The purpose of the project is to address one of the biggest urban challenges faced by our cities today, as a result of the changes and innovations experienced and assumed by the Spanish society: to look for options to intervene in the districts of blocks built between 1955 and 1975 in response to an accelerating demand of massive social housing on the periphery of European cities. Many of these neighborhoods are undergoing a process of pressing urban decay and present major problems in terms of maintenance and energy behavior but, in turn, are important opportunities for urban revitalization. This work aims to contribute to overcome the conventional methods of intervention, following the guidelines set by the European Union and international declarations, in order to define performance criteria in line with the critical cataloging manuals that propose “best practices”. To this end, a comprehensive view from a multidisciplinary and international perspective (with the specific support of a team of external collaborators in the first phase of the investigation) will help clarify and systematize the conditions in which interventions of renovation, rehabilitation or urban regeneration of such residential complexes, that modernity has left us, must be carried out.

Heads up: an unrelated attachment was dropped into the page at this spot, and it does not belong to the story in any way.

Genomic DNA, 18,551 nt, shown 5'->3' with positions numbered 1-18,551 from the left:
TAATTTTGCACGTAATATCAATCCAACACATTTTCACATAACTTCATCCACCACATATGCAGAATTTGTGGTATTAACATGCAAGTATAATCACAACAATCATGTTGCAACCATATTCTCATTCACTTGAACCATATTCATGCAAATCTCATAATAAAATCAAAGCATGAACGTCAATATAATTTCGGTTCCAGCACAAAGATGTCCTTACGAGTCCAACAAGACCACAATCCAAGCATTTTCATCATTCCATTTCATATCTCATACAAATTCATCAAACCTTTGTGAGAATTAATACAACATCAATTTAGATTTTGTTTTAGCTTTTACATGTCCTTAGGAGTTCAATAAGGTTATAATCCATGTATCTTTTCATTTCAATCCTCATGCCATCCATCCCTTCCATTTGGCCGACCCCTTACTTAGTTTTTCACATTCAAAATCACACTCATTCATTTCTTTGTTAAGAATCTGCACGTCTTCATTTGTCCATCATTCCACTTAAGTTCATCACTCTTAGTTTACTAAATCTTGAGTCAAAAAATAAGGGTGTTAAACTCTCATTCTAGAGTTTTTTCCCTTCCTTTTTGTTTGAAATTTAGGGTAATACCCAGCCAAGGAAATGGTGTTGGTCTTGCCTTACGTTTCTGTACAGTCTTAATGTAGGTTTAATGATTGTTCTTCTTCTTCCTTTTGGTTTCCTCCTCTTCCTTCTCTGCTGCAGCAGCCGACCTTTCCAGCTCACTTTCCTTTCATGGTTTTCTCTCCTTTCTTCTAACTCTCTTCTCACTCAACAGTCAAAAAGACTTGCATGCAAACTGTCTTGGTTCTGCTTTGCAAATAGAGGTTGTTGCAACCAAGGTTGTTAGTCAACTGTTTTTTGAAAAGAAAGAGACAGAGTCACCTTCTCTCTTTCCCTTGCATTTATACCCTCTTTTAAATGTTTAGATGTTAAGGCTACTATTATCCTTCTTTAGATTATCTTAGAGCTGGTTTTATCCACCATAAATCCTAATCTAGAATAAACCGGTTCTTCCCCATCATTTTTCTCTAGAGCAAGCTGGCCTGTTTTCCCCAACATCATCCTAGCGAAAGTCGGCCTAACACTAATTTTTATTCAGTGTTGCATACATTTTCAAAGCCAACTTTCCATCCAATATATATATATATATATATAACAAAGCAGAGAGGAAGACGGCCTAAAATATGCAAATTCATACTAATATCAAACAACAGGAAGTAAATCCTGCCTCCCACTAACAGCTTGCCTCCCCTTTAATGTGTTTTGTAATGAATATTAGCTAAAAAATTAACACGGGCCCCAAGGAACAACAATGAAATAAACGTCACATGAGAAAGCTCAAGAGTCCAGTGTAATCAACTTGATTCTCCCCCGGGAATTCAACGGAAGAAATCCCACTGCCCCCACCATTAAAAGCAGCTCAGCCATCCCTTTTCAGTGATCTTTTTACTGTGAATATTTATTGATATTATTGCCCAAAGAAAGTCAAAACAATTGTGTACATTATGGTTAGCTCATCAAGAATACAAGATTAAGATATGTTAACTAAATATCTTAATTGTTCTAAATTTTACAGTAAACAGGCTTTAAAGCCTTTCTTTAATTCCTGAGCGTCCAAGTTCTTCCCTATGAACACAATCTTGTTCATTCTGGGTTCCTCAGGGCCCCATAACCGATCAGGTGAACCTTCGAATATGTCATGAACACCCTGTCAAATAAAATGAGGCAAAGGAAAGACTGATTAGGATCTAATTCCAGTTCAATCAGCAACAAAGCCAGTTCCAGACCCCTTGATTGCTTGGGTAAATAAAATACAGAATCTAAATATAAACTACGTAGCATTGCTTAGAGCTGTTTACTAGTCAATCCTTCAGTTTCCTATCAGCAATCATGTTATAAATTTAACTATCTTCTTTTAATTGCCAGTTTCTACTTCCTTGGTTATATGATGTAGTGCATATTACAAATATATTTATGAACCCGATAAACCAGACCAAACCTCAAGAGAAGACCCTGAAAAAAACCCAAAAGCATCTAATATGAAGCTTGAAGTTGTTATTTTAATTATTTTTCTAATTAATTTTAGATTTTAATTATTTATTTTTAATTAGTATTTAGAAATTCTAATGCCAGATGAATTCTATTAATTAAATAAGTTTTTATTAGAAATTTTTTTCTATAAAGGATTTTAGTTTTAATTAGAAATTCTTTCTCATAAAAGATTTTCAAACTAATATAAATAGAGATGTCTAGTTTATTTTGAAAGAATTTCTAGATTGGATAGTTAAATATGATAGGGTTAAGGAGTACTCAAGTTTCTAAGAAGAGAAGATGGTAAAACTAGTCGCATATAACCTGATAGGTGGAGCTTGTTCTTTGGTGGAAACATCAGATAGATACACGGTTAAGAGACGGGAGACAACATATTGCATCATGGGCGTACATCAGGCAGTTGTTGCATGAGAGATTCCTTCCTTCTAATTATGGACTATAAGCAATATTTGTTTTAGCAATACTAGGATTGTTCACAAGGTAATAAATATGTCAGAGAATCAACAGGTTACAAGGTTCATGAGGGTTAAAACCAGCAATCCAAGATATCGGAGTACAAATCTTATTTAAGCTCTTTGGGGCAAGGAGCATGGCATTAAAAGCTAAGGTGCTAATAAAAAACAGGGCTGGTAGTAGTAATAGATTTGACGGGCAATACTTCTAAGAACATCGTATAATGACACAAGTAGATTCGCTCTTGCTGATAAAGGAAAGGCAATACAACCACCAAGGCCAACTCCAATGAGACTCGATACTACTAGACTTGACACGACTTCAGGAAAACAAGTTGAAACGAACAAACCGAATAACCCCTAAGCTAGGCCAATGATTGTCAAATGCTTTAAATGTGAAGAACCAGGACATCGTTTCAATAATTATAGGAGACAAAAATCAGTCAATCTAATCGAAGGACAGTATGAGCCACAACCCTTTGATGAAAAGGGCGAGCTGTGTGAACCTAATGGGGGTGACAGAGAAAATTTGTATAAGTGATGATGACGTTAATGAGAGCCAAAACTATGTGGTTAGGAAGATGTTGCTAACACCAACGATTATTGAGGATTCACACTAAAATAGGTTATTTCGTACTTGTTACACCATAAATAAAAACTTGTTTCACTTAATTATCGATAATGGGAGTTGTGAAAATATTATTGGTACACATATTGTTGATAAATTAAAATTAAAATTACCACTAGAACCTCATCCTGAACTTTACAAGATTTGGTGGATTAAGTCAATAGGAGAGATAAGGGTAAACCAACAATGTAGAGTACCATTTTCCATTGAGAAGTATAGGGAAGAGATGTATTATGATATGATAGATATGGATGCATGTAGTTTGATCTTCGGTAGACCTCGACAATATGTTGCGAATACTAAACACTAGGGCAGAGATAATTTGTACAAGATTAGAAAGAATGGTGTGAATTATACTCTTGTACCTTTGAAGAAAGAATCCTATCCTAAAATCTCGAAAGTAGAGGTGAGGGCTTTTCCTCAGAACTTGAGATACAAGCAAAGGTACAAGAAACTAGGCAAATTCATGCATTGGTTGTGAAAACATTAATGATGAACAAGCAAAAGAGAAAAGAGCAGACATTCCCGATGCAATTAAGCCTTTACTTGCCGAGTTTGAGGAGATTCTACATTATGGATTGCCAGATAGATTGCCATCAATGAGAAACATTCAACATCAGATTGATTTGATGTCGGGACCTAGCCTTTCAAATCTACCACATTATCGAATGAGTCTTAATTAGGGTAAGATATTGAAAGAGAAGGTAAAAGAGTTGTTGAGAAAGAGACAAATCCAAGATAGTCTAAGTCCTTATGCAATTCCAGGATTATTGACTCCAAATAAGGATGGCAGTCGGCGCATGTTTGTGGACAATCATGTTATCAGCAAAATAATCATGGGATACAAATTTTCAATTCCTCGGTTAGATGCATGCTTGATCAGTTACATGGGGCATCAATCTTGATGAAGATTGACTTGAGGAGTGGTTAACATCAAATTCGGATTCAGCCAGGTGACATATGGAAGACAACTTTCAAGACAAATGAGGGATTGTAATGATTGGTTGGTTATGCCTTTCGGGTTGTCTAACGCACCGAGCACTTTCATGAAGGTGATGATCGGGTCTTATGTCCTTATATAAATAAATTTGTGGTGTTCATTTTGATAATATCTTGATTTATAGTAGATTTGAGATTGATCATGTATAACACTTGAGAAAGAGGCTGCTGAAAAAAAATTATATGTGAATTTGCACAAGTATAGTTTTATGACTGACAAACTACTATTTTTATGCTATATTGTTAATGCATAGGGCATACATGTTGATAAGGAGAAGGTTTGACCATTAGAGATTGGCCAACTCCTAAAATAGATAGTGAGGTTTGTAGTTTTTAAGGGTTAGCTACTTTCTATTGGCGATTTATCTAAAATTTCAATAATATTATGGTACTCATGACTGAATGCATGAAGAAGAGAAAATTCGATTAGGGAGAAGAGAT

The initial hypothesis refers to the poor urban and environmental quality of most of modern residential complexes, that is, of those known as “neighborhoods of blocks and towers” built in the Spanish and European cities during the decades of 1960 and 1970. During the decades of great urban growth experienced by the majority of European cities (from 1950 and especially during the 1960s and 1970s), numerous sets of mass housing were built in urban peripheries. Despite the national and local differences, urban and architectural visions prevalent everywhere are heirs of functionalist urbanism of the Athens Charter and of the so-called Modern Movement. Since the late 70s, these conceptions enter into crisis, mainly due to the observation of the processes of urban decay and, more recently, the poor results in terms of maintenance and energy performance. In the interpretation of these processes still dominate too sectorial and even contradictory views both by conventional historiography and by public and private agents involved on residential complexes. The lack of a theoretical and technical consensus in this area hampers decision-making by public administrations. On the other hand, the sociological literature tends to homogenize cases and problems. One of the objectives of the proposed project is precisely to provide a comprehensive, analytical and reflective vision, with an international perspective, that helps to address the great challenge of providing concrete solutions to this issue.